- Procedure tables – similar to a treatment table; however, some have preprogrammed positions that adjust the table to the medical procedure that is to be performed. In the example below, an electric procedure table is portrayed (the BrewerAssist 7000) that displays four separate preprogrammed positions.
List of Purchase Considerations
- Paper Dispenser & Cutter
- Safety Straps
- Side Rails
- Infinite Recline
- Lateral Transfers
- Bariatric Support
- Adjustable Armrests
- Adjustable Leg Rests
- Locking Casters
- Side Rails
- Adjustable Height
- Contoured Face/Nose Opening for Patient Breathing
- Chair Functions
- Long-term use
- Easily Cleaned
- ADA Compliance
- OSHA Compliance
Government Regulation and Guidelines
The government is interested in protecting both patients and caregivers. Whichever product is selected, you should support the needs of both the patient and caregiver. Government regulations and guidelines impose or suggest certain criteria to provide access for disabled patients and to protect the health of physicians and clinicians. Patients with disabilities require sufficient accessibility to mount and dismount exam tables. These requirements are summarized in the ADA publication--Access To Medical Care For Individuals With Mobility Disabilities.
Likewise, OSHA guidelines specify certain criteria to protect caregivers that examine or treat patients. These stipulations attempt to limit the risk of back, wrist and other injuries due to prolonged raised arms, bending over, and assuming awkward positions that can lead to injury. Read more about these guidelines at OSHA Positioning and Adjusting the Exam Table.
Positioning a medical table within the exam room or treatment room is important. It should be positioned in an area where there is access to all sides of the patient. Any instruments or monitors needed to serve the patient should also be within easy reach. Reaching up or over a patient should be minimized by simply elevating the table, moving to a different position around the table or re-positioning the patient.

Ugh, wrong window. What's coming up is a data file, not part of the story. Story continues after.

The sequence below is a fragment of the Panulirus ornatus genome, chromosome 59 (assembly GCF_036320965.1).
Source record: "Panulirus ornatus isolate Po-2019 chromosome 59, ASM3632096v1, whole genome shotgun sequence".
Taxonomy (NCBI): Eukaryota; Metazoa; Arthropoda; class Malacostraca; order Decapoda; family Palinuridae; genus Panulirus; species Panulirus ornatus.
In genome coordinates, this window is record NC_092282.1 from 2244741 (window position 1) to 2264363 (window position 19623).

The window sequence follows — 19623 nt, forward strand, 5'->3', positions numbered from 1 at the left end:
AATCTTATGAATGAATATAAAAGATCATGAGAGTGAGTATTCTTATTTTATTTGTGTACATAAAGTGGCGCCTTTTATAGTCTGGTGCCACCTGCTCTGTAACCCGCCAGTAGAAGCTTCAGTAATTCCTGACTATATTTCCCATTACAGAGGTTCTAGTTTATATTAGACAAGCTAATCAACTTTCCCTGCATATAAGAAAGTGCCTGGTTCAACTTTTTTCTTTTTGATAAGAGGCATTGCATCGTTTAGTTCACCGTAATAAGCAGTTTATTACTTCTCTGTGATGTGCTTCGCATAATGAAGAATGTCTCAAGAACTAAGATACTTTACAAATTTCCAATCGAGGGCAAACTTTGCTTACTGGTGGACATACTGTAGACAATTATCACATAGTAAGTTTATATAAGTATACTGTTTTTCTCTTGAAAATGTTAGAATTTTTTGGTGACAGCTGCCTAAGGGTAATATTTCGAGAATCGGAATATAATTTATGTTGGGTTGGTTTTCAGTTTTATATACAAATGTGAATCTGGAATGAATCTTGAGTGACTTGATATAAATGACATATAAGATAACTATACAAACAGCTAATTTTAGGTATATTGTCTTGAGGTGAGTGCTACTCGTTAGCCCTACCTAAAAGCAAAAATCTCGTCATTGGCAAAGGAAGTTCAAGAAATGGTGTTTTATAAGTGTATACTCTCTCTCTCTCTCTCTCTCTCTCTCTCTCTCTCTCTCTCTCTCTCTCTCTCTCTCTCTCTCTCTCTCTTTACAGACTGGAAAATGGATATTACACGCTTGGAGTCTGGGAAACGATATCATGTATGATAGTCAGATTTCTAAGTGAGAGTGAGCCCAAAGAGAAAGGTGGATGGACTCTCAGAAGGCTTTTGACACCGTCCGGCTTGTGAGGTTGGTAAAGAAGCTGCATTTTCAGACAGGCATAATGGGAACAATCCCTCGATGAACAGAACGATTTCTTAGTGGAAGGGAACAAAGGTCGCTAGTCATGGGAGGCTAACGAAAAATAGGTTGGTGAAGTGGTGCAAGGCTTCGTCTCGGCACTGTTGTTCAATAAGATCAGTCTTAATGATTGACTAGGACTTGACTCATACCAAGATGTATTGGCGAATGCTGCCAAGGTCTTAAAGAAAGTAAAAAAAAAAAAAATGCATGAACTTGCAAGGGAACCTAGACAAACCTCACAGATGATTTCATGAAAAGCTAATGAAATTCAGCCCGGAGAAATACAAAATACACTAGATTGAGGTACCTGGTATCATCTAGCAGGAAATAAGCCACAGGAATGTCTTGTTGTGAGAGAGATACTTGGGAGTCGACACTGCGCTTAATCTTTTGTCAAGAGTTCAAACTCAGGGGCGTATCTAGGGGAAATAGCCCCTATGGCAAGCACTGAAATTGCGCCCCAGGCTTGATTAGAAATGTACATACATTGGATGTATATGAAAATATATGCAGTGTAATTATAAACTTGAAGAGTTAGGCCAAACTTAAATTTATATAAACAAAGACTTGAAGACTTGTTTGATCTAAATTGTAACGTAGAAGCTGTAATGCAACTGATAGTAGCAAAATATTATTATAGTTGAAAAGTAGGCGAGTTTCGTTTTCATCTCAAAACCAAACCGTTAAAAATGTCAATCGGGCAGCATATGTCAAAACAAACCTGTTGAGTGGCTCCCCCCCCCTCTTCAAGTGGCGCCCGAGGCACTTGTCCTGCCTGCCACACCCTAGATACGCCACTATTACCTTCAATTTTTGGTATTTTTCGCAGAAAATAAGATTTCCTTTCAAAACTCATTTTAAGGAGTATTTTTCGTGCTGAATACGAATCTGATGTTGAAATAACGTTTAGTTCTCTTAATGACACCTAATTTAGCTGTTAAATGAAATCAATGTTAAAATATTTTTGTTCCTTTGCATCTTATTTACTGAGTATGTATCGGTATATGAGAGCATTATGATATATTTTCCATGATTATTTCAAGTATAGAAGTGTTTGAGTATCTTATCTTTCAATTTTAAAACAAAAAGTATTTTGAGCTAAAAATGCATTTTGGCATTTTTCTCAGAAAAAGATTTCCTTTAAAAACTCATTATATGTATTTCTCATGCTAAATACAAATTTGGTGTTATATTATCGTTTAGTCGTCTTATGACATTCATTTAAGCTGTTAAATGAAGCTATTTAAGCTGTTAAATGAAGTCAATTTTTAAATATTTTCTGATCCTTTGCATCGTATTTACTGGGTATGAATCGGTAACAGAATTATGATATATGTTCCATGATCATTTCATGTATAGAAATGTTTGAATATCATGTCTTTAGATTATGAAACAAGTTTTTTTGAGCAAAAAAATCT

The table should be easily adjustable in height to allow for the patient to easily mount and dismount and for the caregiver to easily access the patient while minimizing the need for extended reaches, elevated arms and wrist deviations. The working height should be sufficient to prevent the caregiver from having to bend over at the waist to reduce the risk of back injury.
Many offices use disposable paper to protect the patient from contact surfaces that may be exposed to germs and bacteria left behind from previous. Often paper rollers are attached to the table with a cutter. This allows the caregiver to quickly rollout the protective paper before a new exam commences. Disposal of the soiled paper occurs after the exam or treatment to minimize exposure to subsequent patients.
When appropriate, drop-down sections or cutouts help to minimize stressful patient postures and facilitate exams or procedures. The addition of stirrups and sliding footboards provide improved access when performing certain procedures.
- Americans with Disabilities Act of 1990 (ADA) As Amended
- United State Department of Labor, Occupational Safety and Health Administration,“Positioning Patients and Equipment.” osha.gov.
- Story, Molly Follette, Erin Schwier, and June Isaacson Kailes. "Perspectives of patients with disabilities on the accessibility of medical equipment: Examination tables, imaging equipment, medical chairs, and weight scales." Disability and health Journal 2.4 (2009): 169-179.
- Kaminsky, Josephine, and Dominick Gadaleta. "A study of discrimination within the medical community as viewed by obese patients." Obesity surgery 12.1 (2002): 14-18.
- ADA Medical Care Requirements specifies certain characteristics needed to meet the needs of disabled patients.
- ADA Medical Examination Tables and Chairs details specifications to provide healthcare access for the disabled.